Not all of this is entirely the fault of Brexit, the current government or even the last one – the die was cast by Margaret Thatcher's introduction of an internal market in the NHS, with its purchaser-provider split. The pursuit of profit was rapidly accelerated by Tony Blair, whose special adviser, a young Stevens, decided the NHS needed the 'constructive discomfort of market competition'.
The language in the NHS changed along with its values. No longer were we treating people according to need, but chasing targets and money.
Back in 2008, a consultant psychiatrist friend decided that instead of slating politicians and managers, he should step up and help lead his hospital. So he applied for the job as clinical director. The job description astonished and demotivated him immediately; 'The core purpose of your role is to drive the business development strategy, in line with the Business Proposition, scanning the mental health environment for new opportunities and identifying and stimulating new business solutions that fit with the corporate vision.'
Such job descriptions are now commonplace in the NHS, but it's worth remembering that the rebranding of the NHS as a profit-seeking business started under Blair.
Stevens knows this, as he was part of the rebranding. He left the NHS to work as an executive vice president for global health giant UnitedHealth, but returned when Sir David Nicholson vacated the top NHS job in England after the Mid Staffs hospital scandal. That scandal was largely caused by a hospital in debt and in denial about the appalling clinical care it was providing, while kissing up to the top of the NHS and ignoring the voices of patients, carers and the few staff who were brave enough to blow the whistle.
This situation is now being replicated around the NHS, most recently by 54,000 junior doctors who are shouting loudly that there aren't enough of them to safely staff hospitals for five-day routine care and round-the-clock emergency care, and so the government's manifesto pledge of 'a truly seven day NHS' – whatever that means – is unworkable and unsafe without more staff.
Hunt appears to have beaten the junior doctors and their chaotic and conflicted union, but was bounced into announcing a large increase in medical school numbers which – if it ever materialises – will fill some of the gaps in ten years' time.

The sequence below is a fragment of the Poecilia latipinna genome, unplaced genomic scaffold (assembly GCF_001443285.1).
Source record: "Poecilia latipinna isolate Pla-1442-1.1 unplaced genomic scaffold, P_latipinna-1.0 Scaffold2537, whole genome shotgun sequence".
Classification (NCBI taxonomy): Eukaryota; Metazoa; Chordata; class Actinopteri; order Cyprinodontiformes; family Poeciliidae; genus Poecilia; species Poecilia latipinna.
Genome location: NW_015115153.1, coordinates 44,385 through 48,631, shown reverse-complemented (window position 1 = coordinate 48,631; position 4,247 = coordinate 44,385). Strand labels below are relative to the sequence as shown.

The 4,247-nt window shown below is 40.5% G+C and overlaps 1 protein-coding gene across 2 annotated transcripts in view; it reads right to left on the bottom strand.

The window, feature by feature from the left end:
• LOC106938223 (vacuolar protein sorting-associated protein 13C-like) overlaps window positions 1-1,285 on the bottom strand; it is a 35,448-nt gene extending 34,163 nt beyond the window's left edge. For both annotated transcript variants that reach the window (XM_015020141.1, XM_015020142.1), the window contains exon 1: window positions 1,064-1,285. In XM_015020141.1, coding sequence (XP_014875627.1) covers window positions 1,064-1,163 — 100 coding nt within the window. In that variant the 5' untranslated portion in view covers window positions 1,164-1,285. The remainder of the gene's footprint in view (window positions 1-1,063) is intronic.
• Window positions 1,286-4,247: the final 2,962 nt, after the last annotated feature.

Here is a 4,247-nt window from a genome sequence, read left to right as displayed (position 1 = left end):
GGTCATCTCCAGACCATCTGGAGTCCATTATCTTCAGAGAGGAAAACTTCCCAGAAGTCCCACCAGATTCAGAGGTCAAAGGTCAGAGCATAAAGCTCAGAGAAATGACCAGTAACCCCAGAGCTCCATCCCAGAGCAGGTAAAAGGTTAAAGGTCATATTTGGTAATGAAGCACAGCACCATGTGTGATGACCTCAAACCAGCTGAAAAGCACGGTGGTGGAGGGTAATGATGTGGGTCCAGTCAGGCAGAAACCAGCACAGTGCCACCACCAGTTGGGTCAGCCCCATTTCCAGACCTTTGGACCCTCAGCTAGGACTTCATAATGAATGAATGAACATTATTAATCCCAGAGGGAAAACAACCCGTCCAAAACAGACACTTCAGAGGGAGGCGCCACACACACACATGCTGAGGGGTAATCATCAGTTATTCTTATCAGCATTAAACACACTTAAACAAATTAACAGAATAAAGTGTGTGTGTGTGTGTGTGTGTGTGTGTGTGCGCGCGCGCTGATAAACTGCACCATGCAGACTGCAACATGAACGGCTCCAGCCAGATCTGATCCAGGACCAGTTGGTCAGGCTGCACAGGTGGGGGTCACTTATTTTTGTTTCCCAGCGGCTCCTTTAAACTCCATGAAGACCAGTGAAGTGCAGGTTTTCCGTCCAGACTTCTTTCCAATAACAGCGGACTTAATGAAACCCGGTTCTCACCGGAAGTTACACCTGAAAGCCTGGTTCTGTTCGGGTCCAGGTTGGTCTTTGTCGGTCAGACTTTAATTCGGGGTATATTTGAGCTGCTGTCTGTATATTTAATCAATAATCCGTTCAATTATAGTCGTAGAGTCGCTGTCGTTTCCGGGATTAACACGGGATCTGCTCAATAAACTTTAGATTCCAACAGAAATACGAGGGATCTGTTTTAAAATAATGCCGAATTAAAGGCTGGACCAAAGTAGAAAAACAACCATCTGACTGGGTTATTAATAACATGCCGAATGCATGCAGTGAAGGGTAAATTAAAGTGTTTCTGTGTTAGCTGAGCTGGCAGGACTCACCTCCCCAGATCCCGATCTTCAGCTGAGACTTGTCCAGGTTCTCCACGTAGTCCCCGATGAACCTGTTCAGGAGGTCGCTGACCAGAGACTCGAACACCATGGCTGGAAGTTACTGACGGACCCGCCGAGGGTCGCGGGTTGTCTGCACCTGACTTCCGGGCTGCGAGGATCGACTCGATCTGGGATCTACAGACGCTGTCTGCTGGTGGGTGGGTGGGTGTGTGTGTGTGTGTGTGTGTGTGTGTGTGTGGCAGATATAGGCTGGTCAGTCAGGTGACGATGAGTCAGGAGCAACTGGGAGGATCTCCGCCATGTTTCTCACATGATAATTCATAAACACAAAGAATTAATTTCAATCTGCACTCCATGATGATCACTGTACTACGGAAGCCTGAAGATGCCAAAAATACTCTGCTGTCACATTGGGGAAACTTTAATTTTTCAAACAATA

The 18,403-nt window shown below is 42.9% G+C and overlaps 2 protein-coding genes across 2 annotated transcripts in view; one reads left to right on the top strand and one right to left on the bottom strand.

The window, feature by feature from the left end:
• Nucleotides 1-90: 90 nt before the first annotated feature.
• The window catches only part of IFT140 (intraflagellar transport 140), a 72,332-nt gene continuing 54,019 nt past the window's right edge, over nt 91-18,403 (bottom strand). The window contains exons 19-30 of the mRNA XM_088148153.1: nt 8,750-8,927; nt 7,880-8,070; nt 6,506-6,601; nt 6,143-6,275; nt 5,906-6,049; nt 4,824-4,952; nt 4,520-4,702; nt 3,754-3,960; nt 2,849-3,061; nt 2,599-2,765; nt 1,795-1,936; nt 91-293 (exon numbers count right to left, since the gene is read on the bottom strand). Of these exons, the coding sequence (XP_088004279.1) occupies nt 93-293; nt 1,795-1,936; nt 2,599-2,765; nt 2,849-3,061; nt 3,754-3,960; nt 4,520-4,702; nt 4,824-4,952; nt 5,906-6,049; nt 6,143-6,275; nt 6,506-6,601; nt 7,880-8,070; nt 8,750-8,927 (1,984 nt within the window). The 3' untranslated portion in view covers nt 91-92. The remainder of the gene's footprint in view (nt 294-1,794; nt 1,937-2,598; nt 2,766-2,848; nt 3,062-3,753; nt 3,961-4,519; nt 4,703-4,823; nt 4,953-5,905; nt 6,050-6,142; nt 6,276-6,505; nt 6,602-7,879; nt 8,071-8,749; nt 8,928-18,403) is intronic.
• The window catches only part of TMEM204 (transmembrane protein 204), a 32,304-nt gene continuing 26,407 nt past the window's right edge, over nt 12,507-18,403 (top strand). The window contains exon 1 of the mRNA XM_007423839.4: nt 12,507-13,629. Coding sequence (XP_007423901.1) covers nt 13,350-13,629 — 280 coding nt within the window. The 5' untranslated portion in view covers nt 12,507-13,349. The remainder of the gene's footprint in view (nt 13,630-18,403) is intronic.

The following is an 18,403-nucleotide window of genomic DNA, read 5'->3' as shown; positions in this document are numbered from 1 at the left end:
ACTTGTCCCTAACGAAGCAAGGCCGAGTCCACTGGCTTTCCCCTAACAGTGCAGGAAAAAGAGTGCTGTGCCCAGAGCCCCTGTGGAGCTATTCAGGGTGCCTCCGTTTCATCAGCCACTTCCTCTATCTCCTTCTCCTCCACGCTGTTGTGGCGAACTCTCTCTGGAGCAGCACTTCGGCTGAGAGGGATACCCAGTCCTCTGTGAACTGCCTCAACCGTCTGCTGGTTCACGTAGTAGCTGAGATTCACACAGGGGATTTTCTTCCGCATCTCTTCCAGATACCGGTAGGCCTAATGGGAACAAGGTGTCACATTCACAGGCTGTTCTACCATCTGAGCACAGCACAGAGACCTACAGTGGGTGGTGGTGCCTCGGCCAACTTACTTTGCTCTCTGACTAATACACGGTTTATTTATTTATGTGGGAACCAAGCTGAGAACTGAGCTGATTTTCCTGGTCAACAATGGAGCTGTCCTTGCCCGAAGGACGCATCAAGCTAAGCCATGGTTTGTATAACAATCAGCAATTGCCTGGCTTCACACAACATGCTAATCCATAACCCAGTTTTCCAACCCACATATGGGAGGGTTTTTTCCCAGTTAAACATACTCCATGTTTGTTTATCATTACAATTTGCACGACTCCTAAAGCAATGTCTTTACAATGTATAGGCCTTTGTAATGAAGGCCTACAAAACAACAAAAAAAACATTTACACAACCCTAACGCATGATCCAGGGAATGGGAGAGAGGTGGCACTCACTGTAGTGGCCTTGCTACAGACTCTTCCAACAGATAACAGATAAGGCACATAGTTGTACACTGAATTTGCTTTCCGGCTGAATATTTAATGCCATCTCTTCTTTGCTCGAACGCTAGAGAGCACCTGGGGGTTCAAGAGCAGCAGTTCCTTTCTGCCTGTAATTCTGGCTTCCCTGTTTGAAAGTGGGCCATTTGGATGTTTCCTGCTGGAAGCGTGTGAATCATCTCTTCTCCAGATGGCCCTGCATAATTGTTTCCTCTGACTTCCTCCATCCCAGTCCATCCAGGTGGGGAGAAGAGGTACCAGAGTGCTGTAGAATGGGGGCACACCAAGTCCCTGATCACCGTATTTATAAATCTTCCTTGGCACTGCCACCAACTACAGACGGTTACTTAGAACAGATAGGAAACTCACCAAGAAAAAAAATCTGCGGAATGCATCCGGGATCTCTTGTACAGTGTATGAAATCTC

In the meantime, the situation looks bleak for the NHS and bleak for Stevens. He and Hunt are performing an elaborate and strategic dance of death around the NHS debt as services crumble around them.
In the decade the coalition and Conservatives will have been in power, and that Brexit will have come to pass, the NHS will have seen the fastest-ever contraction in its funding, whilst demand increases 4-6% a year.
We are living longer than ever with diseases that previously would have killed us, but for many that quality of life is poor and reliance on health and social care services is huge.
We make 300 million visits to GP practices each year, compared to fewer than 25 million A&E attendances. Queues in corridors grab the headlines, but over the past decade, primary care's share of funding has fallen, and hospital consultant numbers have expanded three times faster than GPs. If general practice fails, the NHS fails, and yet very few young doctors want to be GP partners or do full-time general practice.
The job is so stressful, it is not safe for patients or staff to try to do it full time. In some parts of the country, recruiting GPs is virtually impossible.
Unusually for someone so clever and strategic, Stevens has been trapped by the government into appearing to have been given the £10bn extra he asked for to secure the survival of the NHS, whilst he tries to plug the remaining £20bn-plus black hole the efficiency savings and service redesigns. In truth, the NHS has only been promised £4.6bn, much of which will be wiped out by inflation and the extra costs of imports from the falling pound.
But the bottom line is that the government is pretty relaxed and indifferent to the state of the NHS.
While, in the background, Brexit quietly helps to push the service further along on its terminal decline, the government – and the public – will focus attentions on the intricacies of what leaving the European Union will mean elsewhere.
Privatisation of the health service is well advanced and unstoppable without an NHS Reinstatement Bill. Having a cheaper service (especially cutting expensive staff costs including doctors) will expedite this further. Brexit may lead to a contraction in GDP and the public will be poorer and reluctant to pay more in taxes for health. I doubt May will go as far as advocating an insurance-based system for all, but just leave those who can afford it to take out their own private insurance as the public service around them crumbles.